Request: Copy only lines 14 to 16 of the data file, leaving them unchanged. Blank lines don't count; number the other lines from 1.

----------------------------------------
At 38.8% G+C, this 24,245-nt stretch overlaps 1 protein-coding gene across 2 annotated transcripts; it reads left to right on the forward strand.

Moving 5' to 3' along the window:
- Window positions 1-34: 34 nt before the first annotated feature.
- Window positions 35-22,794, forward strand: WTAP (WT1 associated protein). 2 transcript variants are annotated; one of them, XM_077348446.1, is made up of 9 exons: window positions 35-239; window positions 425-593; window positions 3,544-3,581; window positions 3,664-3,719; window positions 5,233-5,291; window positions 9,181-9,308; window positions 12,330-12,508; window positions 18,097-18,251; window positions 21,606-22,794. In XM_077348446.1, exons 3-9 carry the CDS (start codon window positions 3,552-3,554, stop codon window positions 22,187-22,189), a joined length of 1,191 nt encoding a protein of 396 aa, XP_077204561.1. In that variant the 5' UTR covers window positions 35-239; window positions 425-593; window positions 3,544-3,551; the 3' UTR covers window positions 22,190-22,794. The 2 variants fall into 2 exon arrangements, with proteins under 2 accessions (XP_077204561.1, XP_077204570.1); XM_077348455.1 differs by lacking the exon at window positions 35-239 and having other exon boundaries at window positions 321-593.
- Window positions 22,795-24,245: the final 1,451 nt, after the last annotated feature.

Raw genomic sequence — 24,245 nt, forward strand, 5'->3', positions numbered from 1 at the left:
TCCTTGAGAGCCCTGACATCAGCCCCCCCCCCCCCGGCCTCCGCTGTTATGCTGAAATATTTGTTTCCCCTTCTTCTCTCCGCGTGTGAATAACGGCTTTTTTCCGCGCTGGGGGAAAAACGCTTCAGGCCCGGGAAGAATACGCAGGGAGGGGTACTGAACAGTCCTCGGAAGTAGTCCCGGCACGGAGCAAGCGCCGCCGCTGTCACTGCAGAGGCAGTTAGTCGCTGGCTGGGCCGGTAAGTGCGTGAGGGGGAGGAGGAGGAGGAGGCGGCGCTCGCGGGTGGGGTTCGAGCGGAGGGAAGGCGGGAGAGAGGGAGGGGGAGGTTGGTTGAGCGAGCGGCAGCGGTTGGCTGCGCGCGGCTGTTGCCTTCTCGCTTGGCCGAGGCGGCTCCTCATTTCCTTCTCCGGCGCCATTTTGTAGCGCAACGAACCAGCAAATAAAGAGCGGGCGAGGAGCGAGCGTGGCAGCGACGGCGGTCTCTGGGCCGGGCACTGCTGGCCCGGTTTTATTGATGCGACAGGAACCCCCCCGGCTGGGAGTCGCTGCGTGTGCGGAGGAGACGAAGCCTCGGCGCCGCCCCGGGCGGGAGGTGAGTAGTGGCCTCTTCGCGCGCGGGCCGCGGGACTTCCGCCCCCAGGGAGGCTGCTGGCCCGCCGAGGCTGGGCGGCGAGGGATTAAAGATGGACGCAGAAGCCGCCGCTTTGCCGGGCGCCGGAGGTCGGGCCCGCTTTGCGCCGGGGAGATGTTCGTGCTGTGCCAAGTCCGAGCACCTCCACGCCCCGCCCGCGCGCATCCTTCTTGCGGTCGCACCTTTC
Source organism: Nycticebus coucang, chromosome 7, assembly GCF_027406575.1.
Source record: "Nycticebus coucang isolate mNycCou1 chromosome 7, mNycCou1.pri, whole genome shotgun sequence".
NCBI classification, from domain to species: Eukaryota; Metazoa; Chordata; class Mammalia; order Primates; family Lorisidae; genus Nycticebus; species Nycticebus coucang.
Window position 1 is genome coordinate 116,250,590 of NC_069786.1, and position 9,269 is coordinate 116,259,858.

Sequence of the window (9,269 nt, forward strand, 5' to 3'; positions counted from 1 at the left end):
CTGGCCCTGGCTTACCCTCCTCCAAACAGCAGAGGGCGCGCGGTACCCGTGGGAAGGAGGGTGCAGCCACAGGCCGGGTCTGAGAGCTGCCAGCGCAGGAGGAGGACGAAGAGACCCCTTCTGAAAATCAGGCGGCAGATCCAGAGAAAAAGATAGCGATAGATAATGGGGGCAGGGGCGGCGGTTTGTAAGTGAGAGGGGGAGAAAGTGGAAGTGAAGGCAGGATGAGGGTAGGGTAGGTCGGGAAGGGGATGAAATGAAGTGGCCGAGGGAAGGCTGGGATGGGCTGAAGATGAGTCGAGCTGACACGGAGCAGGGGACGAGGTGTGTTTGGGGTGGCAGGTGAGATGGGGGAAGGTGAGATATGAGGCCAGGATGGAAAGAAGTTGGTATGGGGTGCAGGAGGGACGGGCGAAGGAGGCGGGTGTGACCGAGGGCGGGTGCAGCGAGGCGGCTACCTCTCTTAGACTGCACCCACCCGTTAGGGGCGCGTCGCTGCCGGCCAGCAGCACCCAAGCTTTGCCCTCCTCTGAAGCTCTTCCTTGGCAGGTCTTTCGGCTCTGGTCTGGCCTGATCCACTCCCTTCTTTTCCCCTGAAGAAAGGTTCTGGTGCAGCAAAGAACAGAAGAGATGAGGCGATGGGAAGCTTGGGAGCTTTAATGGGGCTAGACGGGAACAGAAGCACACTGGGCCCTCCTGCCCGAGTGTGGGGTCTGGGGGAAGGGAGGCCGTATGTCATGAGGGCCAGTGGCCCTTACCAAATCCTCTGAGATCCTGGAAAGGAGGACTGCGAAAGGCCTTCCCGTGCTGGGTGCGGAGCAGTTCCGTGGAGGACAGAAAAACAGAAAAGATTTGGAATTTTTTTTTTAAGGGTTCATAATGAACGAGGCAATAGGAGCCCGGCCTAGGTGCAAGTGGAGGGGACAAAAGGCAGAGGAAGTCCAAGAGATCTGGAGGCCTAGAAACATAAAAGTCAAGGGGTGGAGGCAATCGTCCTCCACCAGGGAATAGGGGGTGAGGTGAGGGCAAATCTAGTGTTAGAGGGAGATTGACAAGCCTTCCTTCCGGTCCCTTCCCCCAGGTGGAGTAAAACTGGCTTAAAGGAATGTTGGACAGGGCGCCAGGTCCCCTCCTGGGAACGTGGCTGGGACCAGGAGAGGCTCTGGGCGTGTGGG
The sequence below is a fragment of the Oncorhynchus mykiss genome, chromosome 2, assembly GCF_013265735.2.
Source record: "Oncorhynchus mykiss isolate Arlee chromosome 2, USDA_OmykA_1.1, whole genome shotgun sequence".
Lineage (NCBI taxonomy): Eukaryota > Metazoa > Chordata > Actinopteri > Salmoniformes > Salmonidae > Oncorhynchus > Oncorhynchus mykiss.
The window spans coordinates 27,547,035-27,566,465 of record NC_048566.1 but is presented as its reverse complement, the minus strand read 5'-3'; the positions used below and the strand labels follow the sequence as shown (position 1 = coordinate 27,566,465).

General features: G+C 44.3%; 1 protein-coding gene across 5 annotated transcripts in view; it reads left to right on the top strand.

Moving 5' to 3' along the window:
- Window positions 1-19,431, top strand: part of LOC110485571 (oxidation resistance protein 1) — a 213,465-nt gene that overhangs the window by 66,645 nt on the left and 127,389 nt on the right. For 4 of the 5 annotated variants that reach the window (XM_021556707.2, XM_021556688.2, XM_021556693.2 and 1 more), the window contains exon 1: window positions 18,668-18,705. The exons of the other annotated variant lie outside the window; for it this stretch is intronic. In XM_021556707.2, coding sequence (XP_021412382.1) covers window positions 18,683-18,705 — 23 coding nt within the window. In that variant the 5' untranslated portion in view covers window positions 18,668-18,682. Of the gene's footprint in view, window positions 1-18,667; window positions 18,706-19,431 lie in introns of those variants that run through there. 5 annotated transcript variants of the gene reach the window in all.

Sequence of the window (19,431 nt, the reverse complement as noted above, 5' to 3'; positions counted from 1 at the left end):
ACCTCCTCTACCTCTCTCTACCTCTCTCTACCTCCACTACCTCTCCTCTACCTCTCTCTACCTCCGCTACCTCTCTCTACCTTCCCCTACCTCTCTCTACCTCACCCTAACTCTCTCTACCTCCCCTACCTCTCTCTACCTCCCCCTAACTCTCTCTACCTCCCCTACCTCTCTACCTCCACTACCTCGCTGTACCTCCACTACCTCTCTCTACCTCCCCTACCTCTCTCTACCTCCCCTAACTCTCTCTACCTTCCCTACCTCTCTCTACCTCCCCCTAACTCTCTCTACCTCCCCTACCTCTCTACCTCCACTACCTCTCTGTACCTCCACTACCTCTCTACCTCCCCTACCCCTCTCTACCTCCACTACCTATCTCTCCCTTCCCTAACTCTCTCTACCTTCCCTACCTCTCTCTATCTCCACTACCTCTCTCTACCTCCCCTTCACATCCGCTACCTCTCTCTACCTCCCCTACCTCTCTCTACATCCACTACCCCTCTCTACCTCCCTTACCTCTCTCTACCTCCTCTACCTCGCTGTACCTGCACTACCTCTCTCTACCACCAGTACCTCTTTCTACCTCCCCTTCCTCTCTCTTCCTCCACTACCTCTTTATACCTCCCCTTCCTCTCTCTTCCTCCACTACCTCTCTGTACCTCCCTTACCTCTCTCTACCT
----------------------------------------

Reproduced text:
The sequence below is a fragment of the Oncorhynchus mykiss genome, chromosome 2, assembly GCF_013265735.2.
Source record: "Oncorhynchus mykiss isolate Arlee chromosome 2, USDA_OmykA_1.1, whole genome shotgun sequence".
Lineage (NCBI taxonomy): Eukaryota > Metazoa > Chordata > Actinopteri > Salmoniformes > Salmonidae > Oncorhynchus > Oncorhynchus mykiss.